Fla. mayor reinstates embattled fire chief
St. Petersburg Mayor Ken Welch said interviews produced no direct evidence of violations by Fire Chef James Large
By Colleen Wright
Tampa Bay Times
ST. PETERSBURG, Fla. — St. Petersburg Mayor Ken Welch announced Wednesday that he has made a “final decision” to reinstate Fire Rescue Chief James Large, who has faced accusations of creating a hostile work environment for women and minorities.
The mayor said a “careful review of the facts,” including interviews with current and former firefighters of diverse backgrounds and ranks, produced no direct evidence of “racial, homophobic or sexist comments by the chief.”
“Given the lack of any credible evidence that he violated city policy and insufficient proof or documentation of inappropriate statements being made, I have concluded my review of this matter and I am reinstating Chief Large,” Welch said in a videotaped announcement to employees.
The decision goes into effect Thursday.
Welch placed Large on administrative leave via a phone call on Aug. 5, after anonymous comments from a city survey conducted earlier this year included negative comments about the atmosphere within the fire department. Some respondents claimed that the longtime chief regularly made sexist, racist and homophobic remarks.
Large referred comment to his attorney, Jay Hebert.
“We are very pleased that the truth came out and that the mayor’s office did their due diligence to look into the allegations not only from the survey but from others who (raised allegations),” Hebert said. “We’re hopeful there’s closure on this matter.
“He’s very, very pleased to have his name and reputation cleared and moving forward, looking forward to the opportunity the next chapter presents.”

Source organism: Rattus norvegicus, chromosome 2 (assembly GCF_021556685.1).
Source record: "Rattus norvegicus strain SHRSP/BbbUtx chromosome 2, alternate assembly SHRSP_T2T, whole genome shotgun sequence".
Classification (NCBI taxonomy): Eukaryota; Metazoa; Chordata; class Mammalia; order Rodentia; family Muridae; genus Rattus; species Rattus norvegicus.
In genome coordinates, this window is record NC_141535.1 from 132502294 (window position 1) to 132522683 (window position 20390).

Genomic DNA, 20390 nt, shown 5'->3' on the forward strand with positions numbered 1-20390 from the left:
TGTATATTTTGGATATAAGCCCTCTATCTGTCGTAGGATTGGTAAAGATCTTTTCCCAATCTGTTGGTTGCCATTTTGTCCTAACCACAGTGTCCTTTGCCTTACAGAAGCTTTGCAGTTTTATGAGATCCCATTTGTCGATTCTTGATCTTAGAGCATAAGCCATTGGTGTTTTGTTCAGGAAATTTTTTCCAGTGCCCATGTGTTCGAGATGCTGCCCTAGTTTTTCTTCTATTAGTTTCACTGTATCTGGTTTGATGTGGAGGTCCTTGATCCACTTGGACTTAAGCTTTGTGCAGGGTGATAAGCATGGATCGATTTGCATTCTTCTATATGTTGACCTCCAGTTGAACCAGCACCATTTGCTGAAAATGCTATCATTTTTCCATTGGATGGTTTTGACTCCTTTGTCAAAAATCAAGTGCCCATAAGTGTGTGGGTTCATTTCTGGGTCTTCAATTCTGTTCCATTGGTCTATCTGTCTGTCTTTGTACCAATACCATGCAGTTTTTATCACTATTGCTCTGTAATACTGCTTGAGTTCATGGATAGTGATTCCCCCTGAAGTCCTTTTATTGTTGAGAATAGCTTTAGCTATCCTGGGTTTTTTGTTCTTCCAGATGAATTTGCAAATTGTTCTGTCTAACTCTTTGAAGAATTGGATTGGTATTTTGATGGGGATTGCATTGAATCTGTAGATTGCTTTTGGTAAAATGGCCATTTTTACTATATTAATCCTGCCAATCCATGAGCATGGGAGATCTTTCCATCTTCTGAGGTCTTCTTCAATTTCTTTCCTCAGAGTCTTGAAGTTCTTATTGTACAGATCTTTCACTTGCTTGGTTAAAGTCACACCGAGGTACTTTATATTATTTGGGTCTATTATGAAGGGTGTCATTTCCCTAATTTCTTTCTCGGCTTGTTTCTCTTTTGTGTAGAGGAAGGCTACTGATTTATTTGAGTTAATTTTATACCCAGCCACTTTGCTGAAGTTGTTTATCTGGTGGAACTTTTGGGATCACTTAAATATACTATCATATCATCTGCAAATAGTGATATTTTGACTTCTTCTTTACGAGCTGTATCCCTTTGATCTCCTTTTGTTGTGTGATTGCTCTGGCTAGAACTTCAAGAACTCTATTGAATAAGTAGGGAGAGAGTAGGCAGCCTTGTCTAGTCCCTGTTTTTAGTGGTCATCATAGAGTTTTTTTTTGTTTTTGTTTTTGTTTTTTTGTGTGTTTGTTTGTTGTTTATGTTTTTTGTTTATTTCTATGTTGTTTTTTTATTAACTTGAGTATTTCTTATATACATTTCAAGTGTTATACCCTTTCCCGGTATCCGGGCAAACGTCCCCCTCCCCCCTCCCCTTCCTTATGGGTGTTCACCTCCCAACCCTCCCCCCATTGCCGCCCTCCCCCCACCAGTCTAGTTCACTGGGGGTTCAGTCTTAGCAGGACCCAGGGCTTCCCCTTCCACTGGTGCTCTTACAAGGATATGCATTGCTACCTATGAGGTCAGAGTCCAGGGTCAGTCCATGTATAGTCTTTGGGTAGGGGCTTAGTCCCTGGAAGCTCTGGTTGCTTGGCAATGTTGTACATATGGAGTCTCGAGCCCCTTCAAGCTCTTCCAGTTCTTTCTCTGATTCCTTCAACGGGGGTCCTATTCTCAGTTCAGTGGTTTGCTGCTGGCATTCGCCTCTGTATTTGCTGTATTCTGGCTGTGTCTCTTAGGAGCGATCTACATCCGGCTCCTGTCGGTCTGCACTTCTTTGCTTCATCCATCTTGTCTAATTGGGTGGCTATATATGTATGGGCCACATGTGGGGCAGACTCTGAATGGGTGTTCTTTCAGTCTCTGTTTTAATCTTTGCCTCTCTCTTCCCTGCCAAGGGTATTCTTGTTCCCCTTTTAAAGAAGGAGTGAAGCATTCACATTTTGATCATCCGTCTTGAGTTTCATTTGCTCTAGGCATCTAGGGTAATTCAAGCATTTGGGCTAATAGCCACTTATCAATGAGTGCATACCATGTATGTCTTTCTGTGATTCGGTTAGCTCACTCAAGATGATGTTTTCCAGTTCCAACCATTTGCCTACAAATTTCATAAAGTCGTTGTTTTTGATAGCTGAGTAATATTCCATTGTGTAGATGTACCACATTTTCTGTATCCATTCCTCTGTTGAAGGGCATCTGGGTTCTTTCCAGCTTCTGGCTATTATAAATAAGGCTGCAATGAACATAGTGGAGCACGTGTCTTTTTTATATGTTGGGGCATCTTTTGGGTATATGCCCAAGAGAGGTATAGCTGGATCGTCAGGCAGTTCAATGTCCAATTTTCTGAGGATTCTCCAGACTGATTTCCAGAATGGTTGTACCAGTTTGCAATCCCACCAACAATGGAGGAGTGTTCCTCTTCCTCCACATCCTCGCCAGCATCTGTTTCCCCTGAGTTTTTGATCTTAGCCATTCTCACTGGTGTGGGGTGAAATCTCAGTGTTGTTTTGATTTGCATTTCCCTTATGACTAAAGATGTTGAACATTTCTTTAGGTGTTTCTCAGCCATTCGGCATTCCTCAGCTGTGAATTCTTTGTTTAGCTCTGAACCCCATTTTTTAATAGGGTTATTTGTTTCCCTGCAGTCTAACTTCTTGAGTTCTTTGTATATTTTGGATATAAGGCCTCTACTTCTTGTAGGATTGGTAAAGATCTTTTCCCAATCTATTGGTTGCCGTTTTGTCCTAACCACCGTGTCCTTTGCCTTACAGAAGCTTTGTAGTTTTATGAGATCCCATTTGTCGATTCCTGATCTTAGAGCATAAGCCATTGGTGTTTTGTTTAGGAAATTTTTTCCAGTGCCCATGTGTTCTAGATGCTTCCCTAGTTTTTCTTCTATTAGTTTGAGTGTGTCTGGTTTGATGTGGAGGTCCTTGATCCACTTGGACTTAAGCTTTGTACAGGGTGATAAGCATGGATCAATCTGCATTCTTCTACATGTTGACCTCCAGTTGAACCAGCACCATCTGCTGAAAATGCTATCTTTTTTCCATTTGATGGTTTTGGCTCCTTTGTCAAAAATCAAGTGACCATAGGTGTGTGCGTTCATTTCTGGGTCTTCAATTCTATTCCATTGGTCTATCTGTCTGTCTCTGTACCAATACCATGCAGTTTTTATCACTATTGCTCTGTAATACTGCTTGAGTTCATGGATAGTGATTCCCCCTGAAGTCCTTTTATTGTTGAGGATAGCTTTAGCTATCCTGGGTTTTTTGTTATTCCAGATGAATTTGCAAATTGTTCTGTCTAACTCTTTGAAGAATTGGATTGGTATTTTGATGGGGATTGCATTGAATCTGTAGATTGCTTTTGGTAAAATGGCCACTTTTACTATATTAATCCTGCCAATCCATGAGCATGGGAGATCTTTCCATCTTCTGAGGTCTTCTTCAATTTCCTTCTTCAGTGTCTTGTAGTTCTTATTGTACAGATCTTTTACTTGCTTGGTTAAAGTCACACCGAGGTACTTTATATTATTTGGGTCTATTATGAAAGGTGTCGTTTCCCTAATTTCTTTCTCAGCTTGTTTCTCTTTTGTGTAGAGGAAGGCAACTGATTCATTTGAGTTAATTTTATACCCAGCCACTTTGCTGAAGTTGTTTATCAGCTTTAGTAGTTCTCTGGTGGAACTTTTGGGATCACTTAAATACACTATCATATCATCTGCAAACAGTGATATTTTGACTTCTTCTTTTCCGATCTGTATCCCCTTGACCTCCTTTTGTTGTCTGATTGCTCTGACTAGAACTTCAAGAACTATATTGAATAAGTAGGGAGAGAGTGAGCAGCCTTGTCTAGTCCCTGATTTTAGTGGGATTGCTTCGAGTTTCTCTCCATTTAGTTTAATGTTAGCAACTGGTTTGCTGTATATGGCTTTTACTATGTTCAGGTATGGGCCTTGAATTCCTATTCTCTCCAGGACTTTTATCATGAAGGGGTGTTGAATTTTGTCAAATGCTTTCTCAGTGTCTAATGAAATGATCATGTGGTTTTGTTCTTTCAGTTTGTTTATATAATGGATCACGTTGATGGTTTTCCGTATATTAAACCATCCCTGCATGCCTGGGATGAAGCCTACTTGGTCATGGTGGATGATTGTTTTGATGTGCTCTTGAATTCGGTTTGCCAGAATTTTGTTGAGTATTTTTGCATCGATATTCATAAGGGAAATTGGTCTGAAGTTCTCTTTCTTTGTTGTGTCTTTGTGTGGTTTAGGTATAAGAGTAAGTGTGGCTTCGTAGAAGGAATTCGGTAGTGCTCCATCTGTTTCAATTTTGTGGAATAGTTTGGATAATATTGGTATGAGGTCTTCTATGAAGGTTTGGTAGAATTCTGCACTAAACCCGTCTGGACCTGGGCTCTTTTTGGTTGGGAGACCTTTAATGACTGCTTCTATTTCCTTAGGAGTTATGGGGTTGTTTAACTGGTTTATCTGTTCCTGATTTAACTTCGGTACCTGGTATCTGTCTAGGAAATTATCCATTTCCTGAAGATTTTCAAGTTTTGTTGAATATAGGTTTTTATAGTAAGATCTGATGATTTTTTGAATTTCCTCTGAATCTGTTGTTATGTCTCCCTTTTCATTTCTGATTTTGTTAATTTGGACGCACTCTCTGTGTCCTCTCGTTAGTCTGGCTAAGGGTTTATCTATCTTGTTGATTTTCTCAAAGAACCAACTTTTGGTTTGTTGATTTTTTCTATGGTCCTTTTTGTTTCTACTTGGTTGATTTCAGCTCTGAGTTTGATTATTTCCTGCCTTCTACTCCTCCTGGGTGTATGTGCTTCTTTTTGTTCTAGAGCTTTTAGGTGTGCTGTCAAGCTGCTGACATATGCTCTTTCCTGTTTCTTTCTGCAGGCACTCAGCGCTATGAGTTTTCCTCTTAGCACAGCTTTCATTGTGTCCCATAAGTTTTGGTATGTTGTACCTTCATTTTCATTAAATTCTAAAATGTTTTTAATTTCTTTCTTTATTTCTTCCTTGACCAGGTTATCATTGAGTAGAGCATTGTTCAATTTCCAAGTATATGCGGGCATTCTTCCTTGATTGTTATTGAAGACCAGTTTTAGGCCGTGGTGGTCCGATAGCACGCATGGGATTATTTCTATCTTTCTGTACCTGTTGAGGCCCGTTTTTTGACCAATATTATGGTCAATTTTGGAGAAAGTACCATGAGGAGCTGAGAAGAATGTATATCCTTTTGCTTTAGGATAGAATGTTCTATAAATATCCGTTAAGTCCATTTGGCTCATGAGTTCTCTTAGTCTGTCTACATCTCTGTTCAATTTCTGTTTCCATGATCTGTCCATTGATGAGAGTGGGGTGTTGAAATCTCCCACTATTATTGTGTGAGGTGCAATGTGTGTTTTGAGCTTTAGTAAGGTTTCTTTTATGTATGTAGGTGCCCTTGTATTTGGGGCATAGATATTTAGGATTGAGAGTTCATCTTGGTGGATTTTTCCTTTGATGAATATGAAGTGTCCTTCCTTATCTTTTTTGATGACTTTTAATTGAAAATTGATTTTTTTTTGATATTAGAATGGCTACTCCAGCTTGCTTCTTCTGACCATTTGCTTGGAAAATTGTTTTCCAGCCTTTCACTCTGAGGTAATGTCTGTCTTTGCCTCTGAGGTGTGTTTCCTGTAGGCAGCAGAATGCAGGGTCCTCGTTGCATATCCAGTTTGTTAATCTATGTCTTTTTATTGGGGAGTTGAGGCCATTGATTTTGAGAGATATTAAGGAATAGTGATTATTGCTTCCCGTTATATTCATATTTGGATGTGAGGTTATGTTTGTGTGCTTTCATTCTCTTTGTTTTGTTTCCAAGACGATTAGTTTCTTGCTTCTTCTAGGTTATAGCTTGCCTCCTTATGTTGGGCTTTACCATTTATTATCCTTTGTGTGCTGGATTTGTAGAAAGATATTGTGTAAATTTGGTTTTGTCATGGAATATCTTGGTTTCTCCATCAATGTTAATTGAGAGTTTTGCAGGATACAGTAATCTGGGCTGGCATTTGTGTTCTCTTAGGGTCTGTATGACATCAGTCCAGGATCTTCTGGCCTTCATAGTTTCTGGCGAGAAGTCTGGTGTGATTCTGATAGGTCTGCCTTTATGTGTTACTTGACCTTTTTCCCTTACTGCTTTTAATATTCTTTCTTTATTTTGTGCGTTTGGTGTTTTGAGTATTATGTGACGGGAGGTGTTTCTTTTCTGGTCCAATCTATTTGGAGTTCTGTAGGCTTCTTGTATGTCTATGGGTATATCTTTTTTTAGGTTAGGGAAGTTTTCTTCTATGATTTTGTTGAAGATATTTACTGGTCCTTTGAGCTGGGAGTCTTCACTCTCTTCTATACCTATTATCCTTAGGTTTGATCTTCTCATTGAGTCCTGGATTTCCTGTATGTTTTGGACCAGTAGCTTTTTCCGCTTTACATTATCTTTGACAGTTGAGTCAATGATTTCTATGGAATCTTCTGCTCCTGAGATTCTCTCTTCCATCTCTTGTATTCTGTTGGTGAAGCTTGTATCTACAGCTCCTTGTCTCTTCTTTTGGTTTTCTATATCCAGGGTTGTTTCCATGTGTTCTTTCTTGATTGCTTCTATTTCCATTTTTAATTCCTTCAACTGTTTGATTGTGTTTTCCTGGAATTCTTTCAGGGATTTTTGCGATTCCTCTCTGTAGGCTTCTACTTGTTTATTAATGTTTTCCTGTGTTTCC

A Tampa Bay Times investigation included interviews with seven active firefighters, both men and women of different races and ranks, who described inappropriate interactions and comments from Large or others in the department. One of the firefighters, Michelle Methot, went on the record to say she was mistreated by Large after a miscarriage five years ago.
Methot shared an email with the Times from late Tuesday afternoon requesting a meeting with Welch to tell her story and dispute comments made by the fire chief.
Methot said she was never contacted by anyone at City Hall about her story. When asked how the mayor could’ve conducted a thorough investigation without speaking to Methot, spokesperson Erica Riggins said in a text, “Mayor Welch became aware of Michelle Methot during the period of review based on her extensive interviews with media.”
Methot said she did not grant interviews to any other news outlet besides the Times.
“The mayor said he thoroughly investigated everything,” she said. “He never talked to me. How do you investigate all claims when the one that was named, you didn’t talk to?”
The mayor’s announcement comes the day before a City Council committee was scheduled to discuss requesting a management study of the fire department. Budget, Finance, and Taxation Committee chairperson Copley Gerdes said the discussion could potentially include reviews of other departments.
Two City Council members, Richie Floyd and Brandi Gabbard, previously called for a change in leadership at the fire department after the city’s climate survey results were released. Gabbard said in a statement to the Tampa Bay Times that in her own interactions with Large, she experienced “disrespect, bullying, and attempts at intimidation.”